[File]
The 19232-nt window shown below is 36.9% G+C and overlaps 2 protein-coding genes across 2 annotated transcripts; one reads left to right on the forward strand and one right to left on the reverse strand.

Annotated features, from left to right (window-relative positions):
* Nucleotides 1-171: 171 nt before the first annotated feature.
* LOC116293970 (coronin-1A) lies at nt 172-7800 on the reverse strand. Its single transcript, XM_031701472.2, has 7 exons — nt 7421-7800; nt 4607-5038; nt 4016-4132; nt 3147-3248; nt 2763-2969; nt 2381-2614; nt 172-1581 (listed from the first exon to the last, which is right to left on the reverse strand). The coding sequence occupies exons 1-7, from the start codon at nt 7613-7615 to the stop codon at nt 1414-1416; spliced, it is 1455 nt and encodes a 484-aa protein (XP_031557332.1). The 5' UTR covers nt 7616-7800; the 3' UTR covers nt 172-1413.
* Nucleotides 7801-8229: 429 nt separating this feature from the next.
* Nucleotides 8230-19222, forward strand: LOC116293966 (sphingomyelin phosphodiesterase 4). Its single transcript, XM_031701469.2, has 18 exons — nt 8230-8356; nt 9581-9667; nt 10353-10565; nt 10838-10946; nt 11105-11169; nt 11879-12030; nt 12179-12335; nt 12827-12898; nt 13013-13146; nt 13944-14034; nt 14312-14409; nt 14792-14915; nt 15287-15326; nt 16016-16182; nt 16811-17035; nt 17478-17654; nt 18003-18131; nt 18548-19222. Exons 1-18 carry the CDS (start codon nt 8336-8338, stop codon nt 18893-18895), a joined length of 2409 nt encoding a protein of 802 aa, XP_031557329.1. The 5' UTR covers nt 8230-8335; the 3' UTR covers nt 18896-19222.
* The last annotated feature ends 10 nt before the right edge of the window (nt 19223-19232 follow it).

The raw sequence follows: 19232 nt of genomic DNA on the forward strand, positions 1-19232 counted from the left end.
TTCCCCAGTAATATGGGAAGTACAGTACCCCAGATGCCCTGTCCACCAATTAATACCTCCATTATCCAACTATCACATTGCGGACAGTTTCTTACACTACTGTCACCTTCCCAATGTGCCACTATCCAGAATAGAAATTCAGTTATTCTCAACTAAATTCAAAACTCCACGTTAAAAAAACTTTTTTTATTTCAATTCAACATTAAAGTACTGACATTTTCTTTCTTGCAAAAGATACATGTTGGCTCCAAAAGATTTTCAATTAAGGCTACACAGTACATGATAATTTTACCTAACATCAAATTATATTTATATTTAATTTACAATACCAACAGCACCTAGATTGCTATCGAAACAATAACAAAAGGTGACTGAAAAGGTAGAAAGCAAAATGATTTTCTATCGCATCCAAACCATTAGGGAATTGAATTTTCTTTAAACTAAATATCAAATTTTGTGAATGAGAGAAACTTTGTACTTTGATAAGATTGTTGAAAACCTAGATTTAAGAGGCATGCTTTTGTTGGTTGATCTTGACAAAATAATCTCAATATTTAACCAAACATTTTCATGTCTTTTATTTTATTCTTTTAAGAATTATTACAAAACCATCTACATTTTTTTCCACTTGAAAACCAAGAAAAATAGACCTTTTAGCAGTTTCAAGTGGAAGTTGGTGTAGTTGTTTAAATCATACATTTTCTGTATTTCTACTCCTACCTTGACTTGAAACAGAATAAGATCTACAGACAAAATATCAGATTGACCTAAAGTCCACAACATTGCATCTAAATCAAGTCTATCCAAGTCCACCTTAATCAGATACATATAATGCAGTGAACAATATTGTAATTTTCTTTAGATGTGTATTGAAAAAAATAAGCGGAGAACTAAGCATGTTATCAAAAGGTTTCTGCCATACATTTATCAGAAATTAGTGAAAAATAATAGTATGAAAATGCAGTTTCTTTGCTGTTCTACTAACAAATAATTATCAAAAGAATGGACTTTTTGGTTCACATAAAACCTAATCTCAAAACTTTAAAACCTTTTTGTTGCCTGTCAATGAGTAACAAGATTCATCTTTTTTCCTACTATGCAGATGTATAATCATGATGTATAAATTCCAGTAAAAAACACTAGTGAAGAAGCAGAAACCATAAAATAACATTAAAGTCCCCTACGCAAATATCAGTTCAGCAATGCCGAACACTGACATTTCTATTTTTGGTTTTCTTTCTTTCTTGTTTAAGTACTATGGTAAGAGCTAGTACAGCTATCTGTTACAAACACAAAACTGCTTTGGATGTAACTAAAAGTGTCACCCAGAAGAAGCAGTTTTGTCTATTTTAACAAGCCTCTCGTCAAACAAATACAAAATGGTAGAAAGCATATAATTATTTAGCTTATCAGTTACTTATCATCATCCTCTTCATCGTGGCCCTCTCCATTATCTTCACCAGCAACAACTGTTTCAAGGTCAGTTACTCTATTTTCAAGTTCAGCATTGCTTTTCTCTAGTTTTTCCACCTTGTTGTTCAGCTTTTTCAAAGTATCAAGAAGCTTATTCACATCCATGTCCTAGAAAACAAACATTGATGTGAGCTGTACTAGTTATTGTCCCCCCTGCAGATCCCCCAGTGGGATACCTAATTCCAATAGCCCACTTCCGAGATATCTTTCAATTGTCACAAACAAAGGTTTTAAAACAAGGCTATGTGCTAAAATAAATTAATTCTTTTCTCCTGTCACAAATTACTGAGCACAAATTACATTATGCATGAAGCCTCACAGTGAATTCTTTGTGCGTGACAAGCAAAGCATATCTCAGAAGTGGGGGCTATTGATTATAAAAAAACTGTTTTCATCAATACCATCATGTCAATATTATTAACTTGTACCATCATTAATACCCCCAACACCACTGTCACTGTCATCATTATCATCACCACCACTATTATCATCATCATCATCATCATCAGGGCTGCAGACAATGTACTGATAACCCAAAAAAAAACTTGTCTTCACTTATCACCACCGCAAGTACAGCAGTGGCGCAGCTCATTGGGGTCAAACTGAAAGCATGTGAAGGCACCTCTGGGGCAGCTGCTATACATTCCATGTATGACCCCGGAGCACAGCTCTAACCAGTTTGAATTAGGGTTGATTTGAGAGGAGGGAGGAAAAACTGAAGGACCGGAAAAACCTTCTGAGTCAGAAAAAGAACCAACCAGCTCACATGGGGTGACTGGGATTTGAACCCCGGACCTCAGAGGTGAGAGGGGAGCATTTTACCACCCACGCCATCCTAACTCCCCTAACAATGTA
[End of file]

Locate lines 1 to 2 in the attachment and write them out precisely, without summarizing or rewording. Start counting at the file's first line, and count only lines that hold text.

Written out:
The 19232-nt window shown below is 36.9% G+C and overlaps 2 protein-coding genes across 2 annotated transcripts; one reads left to right on the forward strand and one right to left on the reverse strand.

Annotated features, from left to right (window-relative positions):